Second Thoughts On… Salesforce

If you’re considering fundraising software or a CRM for your nonprofit, you’ve probably heard of Salesforce. A board member may have recommended it, or a lay leader who uses it at their workplace may have raved about it. Perhaps you’ve seen glowing reviews for Salesforce online. Before you take the leap and sign up for […]

If you’re considering fundraising software or a CRM for your nonprofit, you’ve probably heard of Salesforce. A board member may have recommended it, or a lay leader who uses it at their workplace may have raved about it. Perhaps you’ve seen glowing reviews for Salesforce online.

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Before you take the leap and sign up for the SalesForce Nonprofit Starter Pack, there’s a few things we want to share with you. Join us in our inaugural “Second Thoughts” series, where we challenge conventional wisdom, look more deeply and think again about popular tools, received wisdom, and best practices to see if they really hold up!

Why Do Nonprofits Choose Salesforce?

 

Salesforce has two great value propositions for nonprofits: It’s free! And you can do anything in Salesforce! Let’s take a closer look and see if they hold up.

 

Is Salesforce Really Free?

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SalesForce offers a Nonprofit Starter Pack that promises “a single, unified view of every interaction with clients, supporters, members, funders, volunteers, and affiliates.” The Nonprofit Starter Pack is free for up to ten licenses, and additional licenses are deeply discounted. So does this claim carry water?

“Salesforce is free like a puppy,” says Sage70 President, Isaac Shalev. “Yes, you can adopt Salesforce for free, but you still have to feed it, clean it, and teach it to behave when your biggest donors come over.”

 

Maintaining a Salesforce implementation comes with a tremendous amount of responsibility and expense. Salesforce recommends that you train and certify staff as Salesforce administrators, at an expense of thousands of dollars. Front-line staff and users will also need training to adapt to Salesforce’s complexity and intimidating user interface.

 

But that’s not all. Salesforce can’t perform some basic fundraising functions out of the box, like accepting and recording online donations, or sending marketing emails. In order to implement these basic functions you will need to purchase add-ons and pay consultants to integrate these services with your instance of Salesforce. Fact is, even a basic implementation of SalesForce can cost upwards $10,000! Extended functionality and greater customization starts running the numbers of even higher, with $50,000 being considered a good starting point by top vendors like Affinaquest and Causeview. And we haven’t even broached Salesforce’s overwrought interface, and the costs associated with creating streamlined views and workflows for common tasks. Annual costs for a customized Salesforce implementation are similarly shocking for a product that markets itself as free for nonprofits.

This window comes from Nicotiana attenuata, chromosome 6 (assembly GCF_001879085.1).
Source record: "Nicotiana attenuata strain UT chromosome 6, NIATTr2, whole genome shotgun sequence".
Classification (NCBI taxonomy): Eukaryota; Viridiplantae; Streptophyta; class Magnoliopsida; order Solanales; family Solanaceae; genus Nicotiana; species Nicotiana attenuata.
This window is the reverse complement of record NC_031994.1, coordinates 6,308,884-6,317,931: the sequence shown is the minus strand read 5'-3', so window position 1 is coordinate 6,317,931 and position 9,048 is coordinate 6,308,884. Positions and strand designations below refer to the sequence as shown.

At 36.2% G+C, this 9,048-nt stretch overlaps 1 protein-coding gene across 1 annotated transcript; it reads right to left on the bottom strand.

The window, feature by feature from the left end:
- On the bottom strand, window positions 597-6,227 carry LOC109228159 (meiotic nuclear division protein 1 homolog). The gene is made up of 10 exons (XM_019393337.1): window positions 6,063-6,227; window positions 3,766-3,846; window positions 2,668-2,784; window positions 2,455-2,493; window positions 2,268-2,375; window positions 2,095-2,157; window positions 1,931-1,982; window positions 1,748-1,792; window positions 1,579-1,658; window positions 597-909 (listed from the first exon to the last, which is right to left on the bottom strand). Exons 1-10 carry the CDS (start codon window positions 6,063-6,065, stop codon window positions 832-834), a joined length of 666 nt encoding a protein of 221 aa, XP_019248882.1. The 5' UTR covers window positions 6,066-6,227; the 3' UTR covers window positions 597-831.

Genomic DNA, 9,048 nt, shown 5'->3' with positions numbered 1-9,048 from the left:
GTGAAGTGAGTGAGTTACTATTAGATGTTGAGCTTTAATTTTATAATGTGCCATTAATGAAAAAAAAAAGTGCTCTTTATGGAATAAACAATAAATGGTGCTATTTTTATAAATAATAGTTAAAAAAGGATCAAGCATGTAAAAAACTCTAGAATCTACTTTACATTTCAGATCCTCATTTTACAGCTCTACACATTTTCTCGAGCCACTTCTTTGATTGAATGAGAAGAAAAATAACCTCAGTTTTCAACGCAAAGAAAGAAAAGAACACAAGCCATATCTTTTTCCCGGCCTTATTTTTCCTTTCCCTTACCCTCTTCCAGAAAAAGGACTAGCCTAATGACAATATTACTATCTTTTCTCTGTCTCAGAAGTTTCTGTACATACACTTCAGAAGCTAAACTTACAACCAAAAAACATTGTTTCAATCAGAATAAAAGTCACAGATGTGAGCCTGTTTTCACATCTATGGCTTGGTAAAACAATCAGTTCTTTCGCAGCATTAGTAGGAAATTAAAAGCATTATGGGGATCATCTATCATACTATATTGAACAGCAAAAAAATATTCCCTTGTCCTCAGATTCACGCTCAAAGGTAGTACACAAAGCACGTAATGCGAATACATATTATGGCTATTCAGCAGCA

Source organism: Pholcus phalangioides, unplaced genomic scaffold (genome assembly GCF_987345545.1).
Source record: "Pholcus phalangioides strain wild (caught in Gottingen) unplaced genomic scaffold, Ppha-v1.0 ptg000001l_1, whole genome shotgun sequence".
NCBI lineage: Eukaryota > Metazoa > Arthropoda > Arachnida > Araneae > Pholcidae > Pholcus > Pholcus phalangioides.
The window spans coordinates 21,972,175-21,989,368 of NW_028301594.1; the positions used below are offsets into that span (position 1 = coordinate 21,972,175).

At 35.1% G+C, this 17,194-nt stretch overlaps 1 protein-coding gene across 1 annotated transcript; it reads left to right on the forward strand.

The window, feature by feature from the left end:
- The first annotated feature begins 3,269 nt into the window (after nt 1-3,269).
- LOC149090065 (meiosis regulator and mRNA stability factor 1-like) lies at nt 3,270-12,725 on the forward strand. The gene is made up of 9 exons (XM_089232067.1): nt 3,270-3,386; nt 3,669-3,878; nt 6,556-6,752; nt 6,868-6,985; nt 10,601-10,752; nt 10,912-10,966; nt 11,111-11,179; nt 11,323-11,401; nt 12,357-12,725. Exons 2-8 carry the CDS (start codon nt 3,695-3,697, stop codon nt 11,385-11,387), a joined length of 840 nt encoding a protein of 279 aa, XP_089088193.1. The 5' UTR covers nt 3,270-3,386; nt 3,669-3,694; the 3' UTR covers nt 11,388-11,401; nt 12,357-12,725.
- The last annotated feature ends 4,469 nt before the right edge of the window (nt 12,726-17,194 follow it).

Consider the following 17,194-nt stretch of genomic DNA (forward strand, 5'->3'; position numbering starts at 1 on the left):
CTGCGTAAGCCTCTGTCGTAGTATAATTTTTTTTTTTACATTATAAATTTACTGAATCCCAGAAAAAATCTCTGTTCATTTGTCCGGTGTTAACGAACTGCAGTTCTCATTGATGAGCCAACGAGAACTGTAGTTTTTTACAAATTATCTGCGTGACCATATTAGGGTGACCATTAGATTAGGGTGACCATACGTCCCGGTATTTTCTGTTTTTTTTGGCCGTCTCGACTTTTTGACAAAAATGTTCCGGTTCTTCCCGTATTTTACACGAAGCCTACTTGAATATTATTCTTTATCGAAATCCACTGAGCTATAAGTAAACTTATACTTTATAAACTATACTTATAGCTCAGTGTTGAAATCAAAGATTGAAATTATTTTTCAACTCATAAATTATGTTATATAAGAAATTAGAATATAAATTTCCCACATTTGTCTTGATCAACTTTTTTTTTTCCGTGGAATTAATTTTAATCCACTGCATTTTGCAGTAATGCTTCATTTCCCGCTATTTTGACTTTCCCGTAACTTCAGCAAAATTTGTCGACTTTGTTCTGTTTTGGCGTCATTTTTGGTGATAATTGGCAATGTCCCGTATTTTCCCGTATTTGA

Can Salesforce Really Integrate All Your Data?

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Salesforce may not be free, but if it really can bridge the gaps between all your departments and connect all your data silos, perhaps it’s worth the cost. Salesforce markets its product as a PaaS – a Platform-as-a-Service. In other words, Salesforce is like the city: it provides the hookups to the electric grid, water, sewage, and roadways. But it’s still up to you to hire the architect, draw up plans and build your dream house. And like the city, sometimes what you dream of just isn’t possible.

 

Salesforce suffers from significant limitations in integrating different functions within an organization. Nonprofits seeking a true 360-degree view of a constituent that shows donations, event attendance, program participation and more, all in one place, may be disappointed by Salesforce’s reporting limitations. A whole host of Business Intelligence (BI) and advanced analytics tools have sprung up, seeking to patch these gaps in Salesforce, at heart-stopping prices. While Salesforce can be customized to handle unique workflows and processes, building complex applications that can really serve as the operating system for your entire organization is a very challenging proposition, with a matching price tag.

 

After Further Review:

   Salesforce was built for business, and it still reflects those roots. The needs of a nonprofit are different from the needs of corporations, and Salesforce has yet to offer the nonprofit community a product truly built to support its unique needs. Like a puppy, Salesforce can be trained and developed into a valuable companion, but the costs are significant, and so are the risks. Before jumping into it, consider the alternatives. Nonprofit SaaS CRMs offer more than ever before, so stay tuned to the next chapter of Second Thoughts on… Salesforce, where we’ll consider the top options.

 

Ready to reconsider Salesforce? Need help getting out of a bad relationship with your CRM? Visit http://www.sage70.com, call 877-958-9758 or email info@sage70.com to learn how we can help.  

 

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About us

  • Isaac Shalev Founder Sage70

    Isaac combines technical, product and digital marketing knowledge with a keen sense of how people and organizations relate to technology and change.

  • Gary Newman

    Gary’s broad understanding of web technologies, enterprise project management, and leveraging technology to drive mission and bottom line makes him an important asset to Sage70’s clients.

  • Faigy Gilder Project Manager

    Faigy brings a deep understanding of the nonprofit sector as well as digital marketing and technological infrastructure to her work.

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